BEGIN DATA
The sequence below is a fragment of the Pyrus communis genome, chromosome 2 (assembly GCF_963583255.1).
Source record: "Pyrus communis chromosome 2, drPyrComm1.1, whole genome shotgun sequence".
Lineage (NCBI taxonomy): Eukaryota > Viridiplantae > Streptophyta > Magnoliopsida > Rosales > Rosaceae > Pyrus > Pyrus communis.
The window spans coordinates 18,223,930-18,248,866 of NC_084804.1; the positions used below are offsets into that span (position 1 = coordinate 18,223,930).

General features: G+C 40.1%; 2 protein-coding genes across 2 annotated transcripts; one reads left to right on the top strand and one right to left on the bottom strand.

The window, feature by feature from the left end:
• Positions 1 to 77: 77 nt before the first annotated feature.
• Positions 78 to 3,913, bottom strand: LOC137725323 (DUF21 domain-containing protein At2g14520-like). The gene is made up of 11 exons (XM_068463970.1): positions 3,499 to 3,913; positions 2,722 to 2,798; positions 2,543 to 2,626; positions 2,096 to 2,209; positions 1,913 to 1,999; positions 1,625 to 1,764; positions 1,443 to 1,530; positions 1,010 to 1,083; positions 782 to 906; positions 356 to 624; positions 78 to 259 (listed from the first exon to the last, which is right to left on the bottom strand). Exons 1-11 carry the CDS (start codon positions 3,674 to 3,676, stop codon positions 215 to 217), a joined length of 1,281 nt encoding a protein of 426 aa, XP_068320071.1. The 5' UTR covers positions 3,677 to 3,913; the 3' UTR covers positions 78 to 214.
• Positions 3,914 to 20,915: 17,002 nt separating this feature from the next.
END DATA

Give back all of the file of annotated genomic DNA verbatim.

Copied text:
The sequence below is a fragment of the Pyrus communis genome, chromosome 2 (assembly GCF_963583255.1).
Source record: "Pyrus communis chromosome 2, drPyrComm1.1, whole genome shotgun sequence".
Lineage (NCBI taxonomy): Eukaryota > Viridiplantae > Streptophyta > Magnoliopsida > Rosales > Rosaceae > Pyrus > Pyrus communis.
The window spans coordinates 18,223,930-18,248,866 of NC_084804.1; the positions used below are offsets into that span (position 1 = coordinate 18,223,930).

General features: G+C 40.1%; 2 protein-coding genes across 2 annotated transcripts; one reads left to right on the top strand and one right to left on the bottom strand.

The window, feature by feature from the left end:
• Positions 1 to 77: 77 nt before the first annotated feature.
• Positions 78 to 3,913, bottom strand: LOC137725323 (DUF21 domain-containing protein At2g14520-like). The gene is made up of 11 exons (XM_068463970.1): positions 3,499 to 3,913; positions 2,722 to 2,798; positions 2,543 to 2,626; positions 2,096 to 2,209; positions 1,913 to 1,999; positions 1,625 to 1,764; positions 1,443 to 1,530; positions 1,010 to 1,083; positions 782 to 906; positions 356 to 624; positions 78 to 259 (listed from the first exon to the last, which is right to left on the bottom strand). Exons 1-11 carry the CDS (start codon positions 3,674 to 3,676, stop codon positions 215 to 217), a joined length of 1,281 nt encoding a protein of 426 aa, XP_068320071.1. The 5' UTR covers positions 3,677 to 3,913; the 3' UTR covers positions 78 to 214.
• Positions 3,914 to 20,915: 17,002 nt separating this feature from the next.